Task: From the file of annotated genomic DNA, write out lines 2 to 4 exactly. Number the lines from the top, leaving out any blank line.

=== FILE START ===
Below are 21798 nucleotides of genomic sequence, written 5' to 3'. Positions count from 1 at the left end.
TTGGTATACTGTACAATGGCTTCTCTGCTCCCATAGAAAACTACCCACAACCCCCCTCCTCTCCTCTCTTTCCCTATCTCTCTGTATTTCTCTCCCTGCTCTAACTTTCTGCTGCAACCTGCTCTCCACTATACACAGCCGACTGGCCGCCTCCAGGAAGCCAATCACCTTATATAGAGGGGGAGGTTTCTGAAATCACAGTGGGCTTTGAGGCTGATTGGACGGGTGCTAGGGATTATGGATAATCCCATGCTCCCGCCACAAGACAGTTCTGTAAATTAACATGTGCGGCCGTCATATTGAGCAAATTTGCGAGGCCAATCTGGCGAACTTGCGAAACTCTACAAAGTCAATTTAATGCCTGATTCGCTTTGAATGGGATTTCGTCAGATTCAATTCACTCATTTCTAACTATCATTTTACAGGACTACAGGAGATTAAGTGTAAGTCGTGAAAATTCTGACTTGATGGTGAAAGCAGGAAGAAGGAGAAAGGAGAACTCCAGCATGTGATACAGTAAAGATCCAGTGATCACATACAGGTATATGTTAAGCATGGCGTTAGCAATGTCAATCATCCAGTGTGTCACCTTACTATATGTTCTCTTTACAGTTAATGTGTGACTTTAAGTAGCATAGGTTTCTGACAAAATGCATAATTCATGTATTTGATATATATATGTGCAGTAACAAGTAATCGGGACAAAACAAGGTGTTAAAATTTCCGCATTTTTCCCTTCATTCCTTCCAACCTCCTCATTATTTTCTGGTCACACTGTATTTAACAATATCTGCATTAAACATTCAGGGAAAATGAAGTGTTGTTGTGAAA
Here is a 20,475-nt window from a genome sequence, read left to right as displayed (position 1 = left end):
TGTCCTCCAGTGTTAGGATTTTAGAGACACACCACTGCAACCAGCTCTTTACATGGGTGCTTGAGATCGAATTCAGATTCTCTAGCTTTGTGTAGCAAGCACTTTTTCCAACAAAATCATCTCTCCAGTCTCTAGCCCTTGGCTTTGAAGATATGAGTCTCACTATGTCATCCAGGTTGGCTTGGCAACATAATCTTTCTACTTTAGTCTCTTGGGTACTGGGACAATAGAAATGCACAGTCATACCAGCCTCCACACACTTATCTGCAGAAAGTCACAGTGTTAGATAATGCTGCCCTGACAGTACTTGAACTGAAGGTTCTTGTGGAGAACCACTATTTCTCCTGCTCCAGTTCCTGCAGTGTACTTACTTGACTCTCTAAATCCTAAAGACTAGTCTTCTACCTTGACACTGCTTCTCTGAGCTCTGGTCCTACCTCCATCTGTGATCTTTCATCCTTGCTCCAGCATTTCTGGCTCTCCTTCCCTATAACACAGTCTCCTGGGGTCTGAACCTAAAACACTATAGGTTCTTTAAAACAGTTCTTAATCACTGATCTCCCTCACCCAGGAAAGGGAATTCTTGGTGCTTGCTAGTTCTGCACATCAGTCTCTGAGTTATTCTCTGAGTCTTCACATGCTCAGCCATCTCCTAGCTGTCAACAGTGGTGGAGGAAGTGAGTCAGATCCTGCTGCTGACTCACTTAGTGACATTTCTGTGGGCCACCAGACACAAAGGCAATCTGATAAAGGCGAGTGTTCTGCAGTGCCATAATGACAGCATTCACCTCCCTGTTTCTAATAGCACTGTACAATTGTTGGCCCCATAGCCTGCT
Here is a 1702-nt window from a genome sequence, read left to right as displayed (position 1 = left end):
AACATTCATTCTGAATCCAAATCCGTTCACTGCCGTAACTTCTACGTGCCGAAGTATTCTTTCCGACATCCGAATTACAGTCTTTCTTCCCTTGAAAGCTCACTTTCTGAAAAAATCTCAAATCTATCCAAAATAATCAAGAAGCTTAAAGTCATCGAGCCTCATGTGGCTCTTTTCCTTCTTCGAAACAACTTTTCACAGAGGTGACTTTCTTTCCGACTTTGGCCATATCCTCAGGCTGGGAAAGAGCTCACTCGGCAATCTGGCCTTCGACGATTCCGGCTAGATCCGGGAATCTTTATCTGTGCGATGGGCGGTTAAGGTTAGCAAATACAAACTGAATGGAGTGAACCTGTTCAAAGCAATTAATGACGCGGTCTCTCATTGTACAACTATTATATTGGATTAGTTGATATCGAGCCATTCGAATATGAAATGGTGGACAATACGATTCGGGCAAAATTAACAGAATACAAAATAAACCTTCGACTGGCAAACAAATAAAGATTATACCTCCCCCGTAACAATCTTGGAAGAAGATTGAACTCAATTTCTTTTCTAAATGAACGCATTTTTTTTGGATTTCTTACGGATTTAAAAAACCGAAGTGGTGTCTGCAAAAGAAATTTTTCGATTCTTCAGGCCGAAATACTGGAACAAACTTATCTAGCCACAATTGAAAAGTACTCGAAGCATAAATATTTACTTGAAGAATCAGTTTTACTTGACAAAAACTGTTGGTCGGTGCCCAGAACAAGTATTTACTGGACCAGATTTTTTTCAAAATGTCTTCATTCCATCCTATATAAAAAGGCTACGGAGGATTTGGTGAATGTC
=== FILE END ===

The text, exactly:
TTGGTATACTGTACAATGGCTTCTCTGCTCCCATAGAAAACTACCCACAACCCCCCTCCTCTCCTCTCTTTCCCTATCTCTCTGTATTTCTCTCCCTGCTCTAACTTTCTGCTGCAACCTGCTCTCCACTATACACAGCCGACTGGCCGCCTCCAGGAAGCCAATCACCTTATATAGAGGGGGAGGTTTCTGAAATCACAGTGGGCTTTGAGGCTGATTGGACGGGTGCTAGGGATTATGGATAATCCCATGCTCCCGCCACAAGACAGTTCTGTAAATTAACATGTGCGGCCGTCATATTGAGCAAATTTGCGAGGCCAATCTGGCGAACTTGCGAAACTCTACAAAGTCAATTTAATGCCTGATTCGCTTTGAATGGGATTTCGTCAGATTCAATTCACTCATTTCTAACTATCATTTTACAGGACTACAGGAGATTAAGTGTAAGTCGTGAAAATTCTGACTTGATGGTGAAAGCAGGAAGAAGGAGAAAGGAGAACTCCAGCATGTGATACAGTAAAGATCCAGTGATCACATACAGGTATATGTTAAGCATGGCGTTAGCAATGTCAATCATCCAGTGTGTCACCTTACTATATGTTCTCTTTACAGTTAATGTGTGACTTTAAGTAGCATAGGTTTCTGACAAAATGCATAATTCATGTATTTGATATATATATGTGCAGTAACAAGTAATCGGGACAAAACAAGGTGTTAAAATTTCCGCATTTTTCCCTTCATTCCTTCCAACCTCCTCATTATTTTCTGGTCACACTGTATTTAACAATATCTGCATTAAACATTCAGGGAAAATGAAGTGTTGTTGTGAAA
Here is a 20,475-nt window from a genome sequence, read left to right as displayed (position 1 = left end):
TGTCCTCCAGTGTTAGGATTTTAGAGACACACCACTGCAACCAGCTCTTTACATGGGTGCTTGAGATCGAATTCAGATTCTCTAGCTTTGTGTAGCAAGCACTTTTTCCAACAAAATCATCTCTCCAGTCTCTAGCCCTTGGCTTTGAAGATATGAGTCTCACTATGTCATCCAGGTTGGCTTGGCAACATAATCTTTCTACTTTAGTCTCTTGGGTACTGGGACAATAGAAATGCACAGTCATACCAGCCTCCACACACTTATCTGCAGAAAGTCACAGTGTTAGATAATGCTGCCCTGACAGTACTTGAACTGAAGGTTCTTGTGGAGAACCACTATTTCTCCTGCTCCAGTTCCTGCAGTGTACTTACTTGACTCTCTAAATCCTAAAGACTAGTCTTCTACCTTGACACTGCTTCTCTGAGCTCTGGTCCTACCTCCATCTGTGATCTTTCATCCTTGCTCCAGCATTTCTGGCTCTCCTTCCCTATAACACAGTCTCCTGGGGTCTGAACCTAAAACACTATAGGTTCTTTAAAACAGTTCTTAATCACTGATCTCCCTCACCCAGGAAAGGGAATTCTTGGTGCTTGCTAGTTCTGCACATCAGTCTCTGAGTTATTCTCTGAGTCTTCACATGCTCAGCCATCTCCTAGCTGTCAACAGTGGTGGAGGAAGTGAGTCAGATCCTGCTGCTGACTCACTTAGTGACATTTCTGTGGGCCACCAGACACAAAGGCAATCTGATAAAGGCGAGTGTTCTGCAGTGCCATAATGACAGCATTCACCTCCCTGTTTCTAATAGCACTGTACAATTGTTGGCCCCATAGCCTGCT